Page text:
DTN Before The Bell Grain Comments

Grains Show Firmer Tone Early Thursday

Todd Hultman
By  Todd Hultman , DTN Grains Analyst
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(DTN photo by Greg Horstmeier)

Morning CME Globex Update:

At 8 a.m. CDT, USDA announced 7.3 million bushels (198,000 mt) of U.S. soybeans were sold to China for 2017-18, starting the fifth consecutive trading session with a soybean sale. Corn, soybeans, and all three wheats were starting higher Thursday with commercial buying evident in soybean meal and winter wheat.

Other Markets:

Dow Jones: Lower
U.S. Dollar Index: Lower
Gold: Lower
Crude Oil: Higher

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Corn:

December corn was up 2 cents early Thursday, still showing a firmer tone after Tuesday's bearish crop estimates from USDA. Late Wednesday, the U.S. Grains Council reported a delegation from Taiwan pledged to buy 5 mmt of U.S. corn and a half-million tons of dried distillers grains between 2018 and 2019. The news is not immediately bullish, but it may have contributed a little to Thursday's higher start. USDA released its first week of export sales and shipment data for 2017-18, posting 41.2 and 28.1 million bushels respectively, a neutral combination for the week. Technically, the trend in December corn remains down, but the refusal of prices to trade near the August low of $3.44 1/4 is one clue that the seasonal low may already be in. DTN's National Corn Index closed at $3.07 Wednesday, priced 45 cents below the December contract and up from its lowest price in nine months. There were 87 deliveries of September corn early Thursday, the final day of trading for September grain futures. In outside markets, the September U.S. dollar index is down 0.10 after the U.S. Labor Department said consumer prices were up .4% in August and up 1.9% from a year ago, slightly more than expected reported Dow Jones.

Soybeans:

At 8 a.m. CDT, USDA announced 7.3 million bushels (198,000 mt) of U.S. soybeans were sold to China for 2017-18, starting the fifth consecutive trading session with a soybean sale. November soybeans were up 5 1/2 cents earlier Thursday, continuing to rebound after USDA estimated record soybean production of 4.43 billion bushels on Tuesday. The comeback of prices has been accompanied by commercial buying in both, soybeans and meal which speaks well of the market's current demand for soybeans. It is also possible that the market simply does not believe USDA's big crop estimate as rain has been sparse the last 30 days from central Iowa to Indiana. Early Thursday, USDA said last week's export sales and shipments of 2017-18 soybeans totaled 59.2 and 42.3 million bushels respectively, a neutral combination for the week. The new season's first week of shipments is down 6% from a year ago and below USDA's estimated pace for a 4% gain in exports. In spite of USDA expecting a record fall harvest of soybeans, the trend in November soybeans remains up. Also, it is still early, but worth noting that Brazil's planting season is off to a dry start with the forecast looking dry for the week ahead. DTN's National Soybean Index closed at $8.94 Wednesday, priced 66 cents below the November contract and down from its highest prices in four weeks. Among September contracts, delivery intentions totaled 115 for soybean meal, 316 for soybean oil, and there were none for soybeans early Thursday.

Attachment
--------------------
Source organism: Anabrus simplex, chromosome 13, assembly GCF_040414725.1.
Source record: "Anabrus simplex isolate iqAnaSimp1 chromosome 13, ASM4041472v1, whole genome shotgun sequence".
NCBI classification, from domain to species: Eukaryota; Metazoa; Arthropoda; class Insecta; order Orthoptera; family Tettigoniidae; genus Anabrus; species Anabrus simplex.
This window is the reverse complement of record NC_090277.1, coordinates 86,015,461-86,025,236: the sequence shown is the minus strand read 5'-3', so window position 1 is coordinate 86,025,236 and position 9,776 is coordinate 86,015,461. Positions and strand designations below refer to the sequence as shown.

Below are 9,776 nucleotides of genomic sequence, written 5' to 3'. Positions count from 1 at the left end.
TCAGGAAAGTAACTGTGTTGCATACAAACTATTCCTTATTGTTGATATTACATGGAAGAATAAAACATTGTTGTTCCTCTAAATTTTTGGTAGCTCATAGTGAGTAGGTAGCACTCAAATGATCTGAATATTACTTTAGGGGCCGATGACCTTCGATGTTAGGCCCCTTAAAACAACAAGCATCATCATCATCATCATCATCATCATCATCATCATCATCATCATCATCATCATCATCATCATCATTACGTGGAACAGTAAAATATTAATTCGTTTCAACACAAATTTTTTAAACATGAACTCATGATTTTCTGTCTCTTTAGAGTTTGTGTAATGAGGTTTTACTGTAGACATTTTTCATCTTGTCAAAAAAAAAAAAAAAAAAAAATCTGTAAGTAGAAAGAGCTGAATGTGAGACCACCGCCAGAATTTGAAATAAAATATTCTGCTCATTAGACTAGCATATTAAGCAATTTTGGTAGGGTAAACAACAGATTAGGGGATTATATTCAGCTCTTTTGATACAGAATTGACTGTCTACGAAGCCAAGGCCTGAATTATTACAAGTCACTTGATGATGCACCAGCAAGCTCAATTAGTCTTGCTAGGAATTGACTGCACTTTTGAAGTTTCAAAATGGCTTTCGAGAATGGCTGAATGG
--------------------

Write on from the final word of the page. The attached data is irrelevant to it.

Wheat:

December Chicago wheat was up 4 1/2 cents, boosted by early commercial buying even though prices are near their highest levels in over three weeks. It also may be helping prices that temperatures are expected to be hot in the southwestern Plains for the next five days. So far, this week's higher prices for winter wheat have been a good sign that the constant selling pressure of the past two months has finally backed off and prices have become cheap enough for commercials to be interested again. Tuesday's bullish reversal also suggested that the market sees USDA's estimates of record high world ending wheat stocks as old news. Early Thursday, USDA said last week's export sales and shipments of wheat totaled 11.6 and 16.4 million bushels respectively, lower amounts that were still likely affected by Hurricane Harvey. Even so, actual wheat shipments in 2017-18 are up 3% from a year ago and above USDA's expectations for an 8% drop in exports. While both winter wheats remain in a downtrend, prices are levelling out and the increased interest among commercials for Chicago wheat suggests that the market is ready to support prices in a sideways range. DTN's National SRW index closed at $3.99 Wednesday, priced 44 cents below the December contract and up from its lowest prices in four months. Among September wheat contracts, delivery intentions totaled 4 for Chicago, 19 for K.C., and 1 for Minneapolis early Thursday, the final day of trading for September futures contracts.

Todd Hultman can be reached at todd.hultman@dtn.com

FollowTodd on Twitter @ToddHultman1

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Todd Hultman